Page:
Nairobi Hospital has sent two top executives on compulsory leave, a signal that differences in the management ranks of the facility are yet to end.
In a memo signed by the newly-appointed CEO Allan Pamba, Dr Christopher Abeid, the director of medical services and research, and Benta Omonge, director nursing services, were replaced by Dr Aysha Edwards and Margaret Sirima respectively in changes that come months after the ouster of its board and sacking of Gordon Odundo, the chief executive.
The hospital declined to offer reasons behind the changes, asking the Business Daily to refer to its March 23 memo.
“The hospital is currently going through a transition and it is in this backdrop we wish to announce the following changes to the senior team effective immediately,” said Dr Pamba in the memo dated Monday, March 23, 2020.
“Dr Aysha assumes immediate leadership of TNH Covid-19 Task Force. Mrs Sirima will ensure the department fully supports Dr Aysha and the reconstituted Covid-19 Task Force.”
Dr Pamba took over as a substantive chief executive following the removal of Mr Odundo whose exit triggered a board room ouster. Mr Odundo was sent on a 90-day compulsory leave on December 15, 2018 after the board said in an unsigned and undated statement that the decision was to “allow completion of the ongoing forensic audit.”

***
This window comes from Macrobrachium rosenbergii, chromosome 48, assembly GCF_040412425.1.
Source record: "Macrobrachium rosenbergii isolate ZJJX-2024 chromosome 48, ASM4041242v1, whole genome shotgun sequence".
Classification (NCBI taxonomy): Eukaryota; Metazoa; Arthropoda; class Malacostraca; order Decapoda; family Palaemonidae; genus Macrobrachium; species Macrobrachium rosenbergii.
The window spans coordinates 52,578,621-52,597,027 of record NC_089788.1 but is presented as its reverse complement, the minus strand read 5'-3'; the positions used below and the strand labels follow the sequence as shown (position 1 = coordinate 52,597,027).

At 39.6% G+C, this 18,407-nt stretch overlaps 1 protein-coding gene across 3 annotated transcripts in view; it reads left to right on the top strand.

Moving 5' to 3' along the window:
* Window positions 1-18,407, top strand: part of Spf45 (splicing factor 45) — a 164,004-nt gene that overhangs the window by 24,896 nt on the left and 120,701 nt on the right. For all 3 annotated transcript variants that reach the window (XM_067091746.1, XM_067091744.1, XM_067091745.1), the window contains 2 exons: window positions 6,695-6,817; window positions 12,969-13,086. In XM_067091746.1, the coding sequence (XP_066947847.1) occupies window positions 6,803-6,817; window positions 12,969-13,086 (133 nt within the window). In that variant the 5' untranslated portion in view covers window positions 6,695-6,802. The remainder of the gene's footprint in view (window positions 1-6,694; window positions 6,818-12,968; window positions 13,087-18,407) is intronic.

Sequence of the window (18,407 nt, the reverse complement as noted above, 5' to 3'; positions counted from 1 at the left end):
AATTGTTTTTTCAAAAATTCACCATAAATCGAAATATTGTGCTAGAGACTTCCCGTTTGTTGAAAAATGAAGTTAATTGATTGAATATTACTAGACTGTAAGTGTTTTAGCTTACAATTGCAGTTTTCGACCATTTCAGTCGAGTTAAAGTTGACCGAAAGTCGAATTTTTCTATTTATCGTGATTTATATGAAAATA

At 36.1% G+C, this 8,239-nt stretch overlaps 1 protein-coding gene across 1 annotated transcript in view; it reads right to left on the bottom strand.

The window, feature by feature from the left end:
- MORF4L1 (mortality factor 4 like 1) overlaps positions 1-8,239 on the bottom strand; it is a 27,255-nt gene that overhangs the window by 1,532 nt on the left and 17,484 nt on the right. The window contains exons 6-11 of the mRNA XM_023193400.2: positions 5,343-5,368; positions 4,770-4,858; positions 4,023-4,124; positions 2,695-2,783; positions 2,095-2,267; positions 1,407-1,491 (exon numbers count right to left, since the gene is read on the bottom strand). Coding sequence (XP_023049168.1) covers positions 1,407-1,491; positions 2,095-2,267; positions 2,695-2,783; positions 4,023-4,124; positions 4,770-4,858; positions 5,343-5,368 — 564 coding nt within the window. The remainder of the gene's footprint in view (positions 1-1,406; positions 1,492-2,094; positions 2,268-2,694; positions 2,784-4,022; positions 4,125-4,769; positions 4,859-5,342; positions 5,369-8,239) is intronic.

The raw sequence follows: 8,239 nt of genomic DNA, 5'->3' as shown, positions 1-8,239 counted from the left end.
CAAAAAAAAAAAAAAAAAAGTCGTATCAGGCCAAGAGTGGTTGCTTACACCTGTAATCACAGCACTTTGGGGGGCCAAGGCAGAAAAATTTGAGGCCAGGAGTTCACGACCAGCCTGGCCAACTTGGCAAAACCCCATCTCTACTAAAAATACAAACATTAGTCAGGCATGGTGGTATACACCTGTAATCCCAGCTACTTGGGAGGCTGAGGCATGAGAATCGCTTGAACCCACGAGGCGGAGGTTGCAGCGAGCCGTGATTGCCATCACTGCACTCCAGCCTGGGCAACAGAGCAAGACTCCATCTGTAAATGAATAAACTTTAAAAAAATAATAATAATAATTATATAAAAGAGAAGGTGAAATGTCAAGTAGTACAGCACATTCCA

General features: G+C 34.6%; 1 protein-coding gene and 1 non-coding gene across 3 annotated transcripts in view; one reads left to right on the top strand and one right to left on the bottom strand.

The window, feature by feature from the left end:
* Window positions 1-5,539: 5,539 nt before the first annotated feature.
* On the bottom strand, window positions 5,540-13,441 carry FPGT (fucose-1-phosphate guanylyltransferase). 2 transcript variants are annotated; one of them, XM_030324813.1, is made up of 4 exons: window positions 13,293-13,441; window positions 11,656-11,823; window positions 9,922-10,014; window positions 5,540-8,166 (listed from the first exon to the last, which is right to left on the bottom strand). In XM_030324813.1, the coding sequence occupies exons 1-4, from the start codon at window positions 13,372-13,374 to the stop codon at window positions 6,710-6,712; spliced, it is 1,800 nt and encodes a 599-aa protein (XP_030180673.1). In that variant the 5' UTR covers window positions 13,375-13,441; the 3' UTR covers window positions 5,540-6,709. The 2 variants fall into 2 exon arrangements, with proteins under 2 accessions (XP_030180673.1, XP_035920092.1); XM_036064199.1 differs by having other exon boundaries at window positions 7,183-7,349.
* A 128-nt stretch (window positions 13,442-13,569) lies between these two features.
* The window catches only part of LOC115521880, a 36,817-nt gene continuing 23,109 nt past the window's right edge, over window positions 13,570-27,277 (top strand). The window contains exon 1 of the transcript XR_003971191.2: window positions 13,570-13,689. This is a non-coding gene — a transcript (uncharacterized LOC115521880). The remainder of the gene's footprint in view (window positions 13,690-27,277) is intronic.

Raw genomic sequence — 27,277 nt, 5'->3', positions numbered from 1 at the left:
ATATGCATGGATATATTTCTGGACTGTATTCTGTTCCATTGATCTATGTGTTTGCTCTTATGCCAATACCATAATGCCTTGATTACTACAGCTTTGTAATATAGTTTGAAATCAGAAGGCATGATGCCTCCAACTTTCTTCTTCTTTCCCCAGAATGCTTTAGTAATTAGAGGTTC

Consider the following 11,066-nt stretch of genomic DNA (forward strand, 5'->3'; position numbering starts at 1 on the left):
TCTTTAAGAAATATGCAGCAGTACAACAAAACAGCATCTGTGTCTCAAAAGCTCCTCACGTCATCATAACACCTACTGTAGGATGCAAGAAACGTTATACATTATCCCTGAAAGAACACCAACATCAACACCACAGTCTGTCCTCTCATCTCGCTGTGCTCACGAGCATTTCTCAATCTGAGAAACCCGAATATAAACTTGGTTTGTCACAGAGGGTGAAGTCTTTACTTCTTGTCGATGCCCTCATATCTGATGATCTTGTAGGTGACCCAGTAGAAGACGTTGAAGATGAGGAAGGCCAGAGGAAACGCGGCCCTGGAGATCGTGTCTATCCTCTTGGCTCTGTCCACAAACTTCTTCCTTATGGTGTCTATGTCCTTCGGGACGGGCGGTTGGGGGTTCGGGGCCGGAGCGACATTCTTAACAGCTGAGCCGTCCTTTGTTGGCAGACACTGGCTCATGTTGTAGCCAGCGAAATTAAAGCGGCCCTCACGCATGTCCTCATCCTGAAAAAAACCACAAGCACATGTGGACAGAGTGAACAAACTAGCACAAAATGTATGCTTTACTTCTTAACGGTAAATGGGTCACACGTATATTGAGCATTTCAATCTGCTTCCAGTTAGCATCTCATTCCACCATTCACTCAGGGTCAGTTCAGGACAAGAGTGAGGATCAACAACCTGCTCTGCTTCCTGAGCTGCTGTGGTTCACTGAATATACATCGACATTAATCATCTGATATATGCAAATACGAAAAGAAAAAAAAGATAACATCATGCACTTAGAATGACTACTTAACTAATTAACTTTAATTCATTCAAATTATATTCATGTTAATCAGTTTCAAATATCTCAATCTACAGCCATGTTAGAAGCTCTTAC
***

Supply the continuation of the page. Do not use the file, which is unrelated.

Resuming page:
He was sacked last April, paving the way for Dr Abeid to serve as acting CEO ahead of the appointment of Dr Pamba as the substantive head.
In November, the Nairobi Hospital’s shareholders voted in a new board following the ouster of eight of its directors.
In an extraordinary general meeting, the members of the Kenya Hospital Association — which owns the hospital — voted in Dr Irungu Ndirangu as the new chair of the board.
Dr Chris Bichage was elected the vice-chairman, while other members include Robert Shaw, Victor Miseda, Maxwell Odongo, Charles Amira, Charles Wambugu and Dr Stephen Ochiel.
The meeting that ousted the previous board went on as planned after the court dismissed an objection to remove the immediate former directors.
Some of the shareholders had accused the directors of poor oversight of infrastructure projects at the hospital, whose costs the petitioners said were inflated. They also claimed that the hiring of top executives was irregular and that the board had failed to file tax returns for eight years, exposing the hospital to penalties.